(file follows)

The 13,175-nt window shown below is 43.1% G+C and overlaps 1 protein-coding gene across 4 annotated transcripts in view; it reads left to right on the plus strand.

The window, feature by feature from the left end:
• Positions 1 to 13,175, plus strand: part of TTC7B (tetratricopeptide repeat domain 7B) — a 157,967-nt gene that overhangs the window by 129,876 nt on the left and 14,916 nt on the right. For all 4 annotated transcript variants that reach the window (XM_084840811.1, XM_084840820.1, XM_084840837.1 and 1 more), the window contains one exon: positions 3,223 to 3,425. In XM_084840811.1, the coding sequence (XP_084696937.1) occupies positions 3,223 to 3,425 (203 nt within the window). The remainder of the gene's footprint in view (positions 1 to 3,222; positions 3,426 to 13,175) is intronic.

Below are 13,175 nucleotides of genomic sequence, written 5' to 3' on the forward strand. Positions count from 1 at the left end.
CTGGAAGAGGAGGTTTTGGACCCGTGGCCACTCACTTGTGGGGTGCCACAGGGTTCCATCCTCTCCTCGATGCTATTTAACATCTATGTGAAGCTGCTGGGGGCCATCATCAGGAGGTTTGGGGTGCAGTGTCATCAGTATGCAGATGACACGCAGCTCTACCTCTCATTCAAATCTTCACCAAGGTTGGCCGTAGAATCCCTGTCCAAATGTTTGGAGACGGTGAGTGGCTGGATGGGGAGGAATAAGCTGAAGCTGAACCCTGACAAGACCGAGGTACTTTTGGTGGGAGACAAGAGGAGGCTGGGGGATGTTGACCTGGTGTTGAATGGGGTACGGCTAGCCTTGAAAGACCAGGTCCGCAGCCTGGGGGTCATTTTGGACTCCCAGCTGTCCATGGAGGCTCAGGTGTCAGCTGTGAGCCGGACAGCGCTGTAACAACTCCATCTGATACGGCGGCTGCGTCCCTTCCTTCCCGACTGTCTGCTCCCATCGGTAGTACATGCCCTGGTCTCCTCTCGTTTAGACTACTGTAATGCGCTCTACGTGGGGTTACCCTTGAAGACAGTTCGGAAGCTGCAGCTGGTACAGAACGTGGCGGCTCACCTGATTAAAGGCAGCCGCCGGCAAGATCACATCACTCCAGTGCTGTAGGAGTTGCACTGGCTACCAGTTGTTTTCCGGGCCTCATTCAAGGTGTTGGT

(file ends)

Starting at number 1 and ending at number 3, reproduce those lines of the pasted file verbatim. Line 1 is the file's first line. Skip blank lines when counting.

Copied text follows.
The 13,175-nt window shown below is 43.1% G+C and overlaps 1 protein-coding gene across 4 annotated transcripts in view; it reads left to right on the plus strand.

The window, feature by feature from the left end:
• Positions 1 to 13,175, plus strand: part of TTC7B (tetratricopeptide repeat domain 7B) — a 157,967-nt gene that overhangs the window by 129,876 nt on the left and 14,916 nt on the right. For all 4 annotated transcript variants that reach the window (XM_084840811.1, XM_084840820.1, XM_084840837.1 and 1 more), the window contains one exon: positions 3,223 to 3,425. In XM_084840811.1, the coding sequence (XP_084696937.1) occupies positions 3,223 to 3,425 (203 nt within the window). The remainder of the gene's footprint in view (positions 1 to 3,222; positions 3,426 to 13,175) is intronic.